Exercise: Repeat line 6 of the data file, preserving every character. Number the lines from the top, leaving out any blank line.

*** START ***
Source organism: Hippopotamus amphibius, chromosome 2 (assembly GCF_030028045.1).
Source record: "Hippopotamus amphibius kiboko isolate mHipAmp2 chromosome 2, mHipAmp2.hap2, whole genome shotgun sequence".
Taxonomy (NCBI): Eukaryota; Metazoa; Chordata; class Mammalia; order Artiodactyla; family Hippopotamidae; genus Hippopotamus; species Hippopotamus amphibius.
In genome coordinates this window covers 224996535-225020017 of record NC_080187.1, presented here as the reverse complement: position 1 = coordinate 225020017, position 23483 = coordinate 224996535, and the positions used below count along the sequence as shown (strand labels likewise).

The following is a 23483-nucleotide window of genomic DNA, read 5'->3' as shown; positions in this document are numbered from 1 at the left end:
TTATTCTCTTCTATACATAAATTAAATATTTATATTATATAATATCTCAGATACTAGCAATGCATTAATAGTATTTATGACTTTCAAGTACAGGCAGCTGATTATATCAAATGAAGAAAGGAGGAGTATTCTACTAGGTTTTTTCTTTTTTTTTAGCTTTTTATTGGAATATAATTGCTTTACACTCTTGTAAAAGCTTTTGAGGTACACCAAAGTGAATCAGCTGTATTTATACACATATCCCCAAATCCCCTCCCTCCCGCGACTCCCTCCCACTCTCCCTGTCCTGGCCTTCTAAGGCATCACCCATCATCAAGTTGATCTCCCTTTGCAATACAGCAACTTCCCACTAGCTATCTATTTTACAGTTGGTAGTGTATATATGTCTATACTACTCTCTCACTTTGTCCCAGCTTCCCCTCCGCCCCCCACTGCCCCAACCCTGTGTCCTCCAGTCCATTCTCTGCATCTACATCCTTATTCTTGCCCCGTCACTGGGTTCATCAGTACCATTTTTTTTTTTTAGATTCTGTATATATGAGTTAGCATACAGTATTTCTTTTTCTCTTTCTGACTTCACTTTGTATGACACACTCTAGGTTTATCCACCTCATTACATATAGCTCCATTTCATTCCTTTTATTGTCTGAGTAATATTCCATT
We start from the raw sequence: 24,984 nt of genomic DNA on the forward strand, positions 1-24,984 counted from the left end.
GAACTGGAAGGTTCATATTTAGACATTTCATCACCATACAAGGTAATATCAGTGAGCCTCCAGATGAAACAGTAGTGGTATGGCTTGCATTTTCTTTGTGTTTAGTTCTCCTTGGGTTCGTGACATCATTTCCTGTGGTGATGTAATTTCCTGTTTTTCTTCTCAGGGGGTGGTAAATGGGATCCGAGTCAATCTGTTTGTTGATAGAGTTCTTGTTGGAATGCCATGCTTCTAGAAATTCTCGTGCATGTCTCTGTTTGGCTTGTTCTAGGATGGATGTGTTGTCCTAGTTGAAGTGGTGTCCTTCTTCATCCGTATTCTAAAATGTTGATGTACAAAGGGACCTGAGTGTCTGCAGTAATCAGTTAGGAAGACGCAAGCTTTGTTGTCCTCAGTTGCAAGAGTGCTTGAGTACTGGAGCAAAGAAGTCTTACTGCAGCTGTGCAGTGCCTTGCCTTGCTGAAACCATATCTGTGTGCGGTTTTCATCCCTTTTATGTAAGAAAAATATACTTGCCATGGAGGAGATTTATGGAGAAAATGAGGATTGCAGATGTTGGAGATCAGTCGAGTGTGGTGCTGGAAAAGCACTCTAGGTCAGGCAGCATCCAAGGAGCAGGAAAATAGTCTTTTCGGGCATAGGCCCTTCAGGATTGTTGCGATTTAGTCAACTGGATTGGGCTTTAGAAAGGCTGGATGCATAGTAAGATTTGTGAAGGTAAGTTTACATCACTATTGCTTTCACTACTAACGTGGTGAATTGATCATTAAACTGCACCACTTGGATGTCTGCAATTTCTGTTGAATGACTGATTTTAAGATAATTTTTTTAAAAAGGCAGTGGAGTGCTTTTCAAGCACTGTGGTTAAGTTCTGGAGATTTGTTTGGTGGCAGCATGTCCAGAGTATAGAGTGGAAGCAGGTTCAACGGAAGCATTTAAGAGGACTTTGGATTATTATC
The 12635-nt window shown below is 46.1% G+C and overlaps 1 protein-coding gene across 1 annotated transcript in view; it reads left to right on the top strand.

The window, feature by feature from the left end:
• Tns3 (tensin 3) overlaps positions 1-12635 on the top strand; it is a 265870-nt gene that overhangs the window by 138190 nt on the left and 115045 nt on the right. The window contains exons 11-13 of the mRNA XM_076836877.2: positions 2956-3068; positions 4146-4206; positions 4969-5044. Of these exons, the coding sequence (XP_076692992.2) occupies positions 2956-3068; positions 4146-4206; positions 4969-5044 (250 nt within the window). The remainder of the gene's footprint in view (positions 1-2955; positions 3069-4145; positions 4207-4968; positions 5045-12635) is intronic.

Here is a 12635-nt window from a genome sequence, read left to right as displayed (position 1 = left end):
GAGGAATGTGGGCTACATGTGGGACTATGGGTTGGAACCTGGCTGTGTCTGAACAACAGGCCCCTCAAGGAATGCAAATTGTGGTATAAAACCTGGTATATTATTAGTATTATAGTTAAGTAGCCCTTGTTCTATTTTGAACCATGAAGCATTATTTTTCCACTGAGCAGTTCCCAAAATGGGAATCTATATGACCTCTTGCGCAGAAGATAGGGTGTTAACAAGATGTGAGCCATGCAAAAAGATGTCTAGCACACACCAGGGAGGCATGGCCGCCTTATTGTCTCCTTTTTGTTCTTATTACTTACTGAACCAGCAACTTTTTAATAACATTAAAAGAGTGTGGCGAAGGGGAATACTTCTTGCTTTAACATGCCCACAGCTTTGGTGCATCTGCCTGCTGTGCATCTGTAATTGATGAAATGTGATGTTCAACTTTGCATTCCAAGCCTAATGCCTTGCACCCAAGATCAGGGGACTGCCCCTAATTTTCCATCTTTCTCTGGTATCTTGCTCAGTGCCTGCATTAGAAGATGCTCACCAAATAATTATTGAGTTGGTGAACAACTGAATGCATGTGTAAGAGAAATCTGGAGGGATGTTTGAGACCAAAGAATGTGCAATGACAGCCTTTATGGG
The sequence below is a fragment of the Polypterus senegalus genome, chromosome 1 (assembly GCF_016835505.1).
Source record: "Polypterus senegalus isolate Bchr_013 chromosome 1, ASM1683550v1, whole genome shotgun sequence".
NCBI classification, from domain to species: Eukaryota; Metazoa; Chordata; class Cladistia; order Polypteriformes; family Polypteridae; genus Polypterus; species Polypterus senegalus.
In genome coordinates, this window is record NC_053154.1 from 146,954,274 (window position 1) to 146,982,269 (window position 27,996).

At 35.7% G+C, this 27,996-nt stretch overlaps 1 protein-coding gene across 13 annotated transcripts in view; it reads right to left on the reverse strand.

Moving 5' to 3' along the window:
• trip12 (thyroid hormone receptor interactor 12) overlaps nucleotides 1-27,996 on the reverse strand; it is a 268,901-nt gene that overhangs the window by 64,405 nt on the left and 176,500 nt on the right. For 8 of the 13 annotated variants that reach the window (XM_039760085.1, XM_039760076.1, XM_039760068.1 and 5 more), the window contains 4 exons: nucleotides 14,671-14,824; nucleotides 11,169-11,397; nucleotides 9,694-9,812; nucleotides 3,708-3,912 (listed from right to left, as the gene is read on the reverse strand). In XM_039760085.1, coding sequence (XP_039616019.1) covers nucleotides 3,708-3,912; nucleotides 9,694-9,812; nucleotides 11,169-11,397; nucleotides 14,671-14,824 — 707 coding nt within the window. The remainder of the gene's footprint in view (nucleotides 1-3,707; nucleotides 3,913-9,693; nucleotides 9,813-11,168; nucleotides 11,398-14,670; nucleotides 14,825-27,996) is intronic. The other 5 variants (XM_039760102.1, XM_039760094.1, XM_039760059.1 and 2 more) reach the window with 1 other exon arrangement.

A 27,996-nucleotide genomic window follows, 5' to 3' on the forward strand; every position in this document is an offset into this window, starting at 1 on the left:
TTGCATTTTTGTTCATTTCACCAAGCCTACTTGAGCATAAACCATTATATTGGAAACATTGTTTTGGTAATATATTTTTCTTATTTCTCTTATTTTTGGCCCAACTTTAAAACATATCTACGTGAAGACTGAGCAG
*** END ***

TTATTCTCTTCTATACATAAATTAAATATTTATATTATATAATATCTCAGATACTAGCAATGCATTAATAGTATTTATGACTTTCAAGTACAGGCAGCTGATTATATCAAATGAAGAAAGGAGGAGTATTCTACTAGGTTTTTTCTTTTTTTTTAGCTTTTTATTGGAATATAATTGCTTTACACTCTTGTAAAAGCTTTTGAGGTACACCAAAGTGAATCAGCTGTATTTATACACATATCCCCAAATCCCCTCCCTCCCGCGACTCCCTCCCACTCTCCCTGTCCTGGCCTTCTAAGGCATCACCCATCATCAAGTTGATCTCCCTTTGCAATACAGCAACTTCCCACTAGCTATCTATTTTACAGTTGGTAGTGTATATATGTCTATACTACTCTCTCACTTTGTCCCAGCTTCCCCTCCGCCCCCCACTGCCCCAACCCTGTGTCCTCCAGTCCATTCTCTGCATCTACATCCTTATTCTTGCCCCGTCACTGGGTTCATCAGTACCATTTTTTTTTTTTAGATTCTGTATATATGAGTTAGCATACAGTATTTCTTTTTCTCTTTCTGACTTCACTTTGTATGACACACTCTAGGTTTATCCACCTCATTACATATAGCTCCATTTCATTCCTTTTATTGTCTGAGTAATATTCCATT